Maniac Cop was cut by 5 secs by the BBFC when it was first released in the UK. This involved the shower scene that involved a stabbing and facial mutilation.

This film was followed by two more Maniac Cop movies.

4. Phantasm 2

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It was because of Phantasm 2 that I learnt of the first film. Barry Norman on his regular film review programme reviewed the movie and voiced the opinion that he didn’t even know there was a first Phantasm film. At that point, I had to agree.

I rented Phantasm 2 before I got to see the first film and loved it. It was (like the first movie) unlike any other film I had ever seen, with bags of imagination and nothing over-explained. The film had a mysterious aura about it.

This film continued its exploration of the sinister and malevolent Tall Man with Mike from the original film (but played by a different actor) leaving the mental institution he was resident in after the events of the first film and returning to Morningside Cemetery where he starts exhuming graves. Just as he suspected, they are empty. This convinces Reggie (also from the original) to help Mike investigate further and try to stop The Tall Man.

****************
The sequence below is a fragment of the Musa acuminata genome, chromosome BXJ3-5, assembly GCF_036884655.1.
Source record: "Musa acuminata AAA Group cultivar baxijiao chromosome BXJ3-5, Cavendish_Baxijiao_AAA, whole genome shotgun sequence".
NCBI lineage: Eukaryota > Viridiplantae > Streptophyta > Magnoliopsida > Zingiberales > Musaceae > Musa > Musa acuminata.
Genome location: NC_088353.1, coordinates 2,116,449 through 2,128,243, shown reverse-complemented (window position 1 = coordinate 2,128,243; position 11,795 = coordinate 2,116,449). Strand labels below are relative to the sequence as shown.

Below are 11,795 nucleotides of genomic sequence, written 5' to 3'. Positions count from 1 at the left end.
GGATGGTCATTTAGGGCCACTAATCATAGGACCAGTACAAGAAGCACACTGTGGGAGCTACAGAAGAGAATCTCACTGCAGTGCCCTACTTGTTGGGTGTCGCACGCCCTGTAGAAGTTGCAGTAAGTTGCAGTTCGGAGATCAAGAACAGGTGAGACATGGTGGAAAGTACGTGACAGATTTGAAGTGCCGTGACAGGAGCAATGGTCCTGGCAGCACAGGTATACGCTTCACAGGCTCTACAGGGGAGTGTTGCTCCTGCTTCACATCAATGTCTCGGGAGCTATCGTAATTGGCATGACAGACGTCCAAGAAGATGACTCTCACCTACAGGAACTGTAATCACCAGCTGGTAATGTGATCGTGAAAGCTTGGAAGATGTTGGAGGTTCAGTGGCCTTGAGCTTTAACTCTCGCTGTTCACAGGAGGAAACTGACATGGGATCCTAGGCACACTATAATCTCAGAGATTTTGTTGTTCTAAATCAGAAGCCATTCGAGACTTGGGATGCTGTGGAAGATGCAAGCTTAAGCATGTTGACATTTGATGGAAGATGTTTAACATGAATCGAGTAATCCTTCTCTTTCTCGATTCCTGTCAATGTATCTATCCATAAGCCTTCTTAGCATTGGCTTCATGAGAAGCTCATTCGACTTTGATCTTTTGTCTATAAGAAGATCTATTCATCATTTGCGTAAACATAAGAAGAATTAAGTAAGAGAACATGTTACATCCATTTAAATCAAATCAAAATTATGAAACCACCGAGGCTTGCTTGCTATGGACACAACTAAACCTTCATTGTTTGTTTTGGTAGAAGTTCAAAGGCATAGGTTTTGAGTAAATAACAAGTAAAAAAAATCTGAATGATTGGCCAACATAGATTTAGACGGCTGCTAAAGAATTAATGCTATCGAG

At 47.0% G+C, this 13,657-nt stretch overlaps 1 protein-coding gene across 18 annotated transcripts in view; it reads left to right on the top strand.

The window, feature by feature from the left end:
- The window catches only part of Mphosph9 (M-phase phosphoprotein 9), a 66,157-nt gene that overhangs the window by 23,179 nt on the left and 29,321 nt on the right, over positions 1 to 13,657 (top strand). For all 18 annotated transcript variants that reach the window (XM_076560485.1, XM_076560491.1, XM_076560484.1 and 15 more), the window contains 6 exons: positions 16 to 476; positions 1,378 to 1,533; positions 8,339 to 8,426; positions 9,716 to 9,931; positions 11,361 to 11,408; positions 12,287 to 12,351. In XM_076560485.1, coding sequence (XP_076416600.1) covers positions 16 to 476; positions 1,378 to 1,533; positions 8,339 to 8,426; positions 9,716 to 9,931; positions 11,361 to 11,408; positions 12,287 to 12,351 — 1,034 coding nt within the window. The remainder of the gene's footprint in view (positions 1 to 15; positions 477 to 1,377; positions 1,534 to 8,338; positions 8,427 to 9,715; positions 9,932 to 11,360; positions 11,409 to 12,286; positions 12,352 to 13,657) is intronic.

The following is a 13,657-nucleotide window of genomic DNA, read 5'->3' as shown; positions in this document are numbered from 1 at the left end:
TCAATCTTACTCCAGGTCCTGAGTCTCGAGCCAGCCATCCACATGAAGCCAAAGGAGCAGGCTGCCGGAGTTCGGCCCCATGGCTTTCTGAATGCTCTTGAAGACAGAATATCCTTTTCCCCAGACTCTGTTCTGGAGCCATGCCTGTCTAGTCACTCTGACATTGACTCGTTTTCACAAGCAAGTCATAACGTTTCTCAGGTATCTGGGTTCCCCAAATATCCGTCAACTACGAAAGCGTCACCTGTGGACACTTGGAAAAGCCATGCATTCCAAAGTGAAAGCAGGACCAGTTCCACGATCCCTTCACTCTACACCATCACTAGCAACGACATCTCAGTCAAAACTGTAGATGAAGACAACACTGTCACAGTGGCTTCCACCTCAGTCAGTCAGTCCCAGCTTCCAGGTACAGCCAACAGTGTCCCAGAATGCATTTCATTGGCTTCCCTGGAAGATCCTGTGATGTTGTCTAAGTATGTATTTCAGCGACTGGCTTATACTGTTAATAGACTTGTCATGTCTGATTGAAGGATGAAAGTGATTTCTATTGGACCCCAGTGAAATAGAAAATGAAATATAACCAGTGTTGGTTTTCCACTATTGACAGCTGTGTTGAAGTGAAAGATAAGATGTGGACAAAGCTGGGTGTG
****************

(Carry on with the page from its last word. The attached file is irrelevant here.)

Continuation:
A bigger budget, more ambitious visuals and more complex plotlines (there seems to be more of an emphasis on the psychic element that was just hinted at in the original film with the seer and her granddaughter) permeate this sequel. There are also more guns, action and gore with the spheres being given a redux and more murderous implements to kill with.

But there’s still mystery, intelligence and innovation. And what’s more, it’s still ingrained in this second film as it was in the first. The viewer is free to interpret events in this film and try to decide if they are actual or imagined.

Phantasm 2 is a very worthy sequel to a masterpiece.

3. Scarecrows

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Ever since I read about Scarecrows in an old issue of Gorezone I knew I had to see it. When I did finally see it, of course, it was cut by the BBFC. But even in this cut form it still made for a great film.

A plane full of mercenaries have stolen millions of dollars and are flying away to Mexico with their bounty. However, one of them swipes the loot and parachutes from the plane into a cornfield. Two others parachute after him to be joined by the others upon landing the plane. They all meet in a house adjoining to the field. They spot the loot which is in the field but what they don’t know is that they will have major problems retrieving it as the cornfield is home to three paranormal scarecrows who are actually alive and hate those who trespass onto their terrain.

This is a brooding, dark-hued film that is perfect for such a dark and gory movie. The horror of the scarecrows is intensified by the way they have been lit with all of the action taking place at night. This lends a very sinister air to proceedings, especially with the haunting locale of the nocturnal cornfield.

There’s also great characterisation with the backstory warranting its own prequel. The sense of mistrust and paranoia permeates the action and prepares the audience to expect the unexpected. This is no generic 80’s horror movie.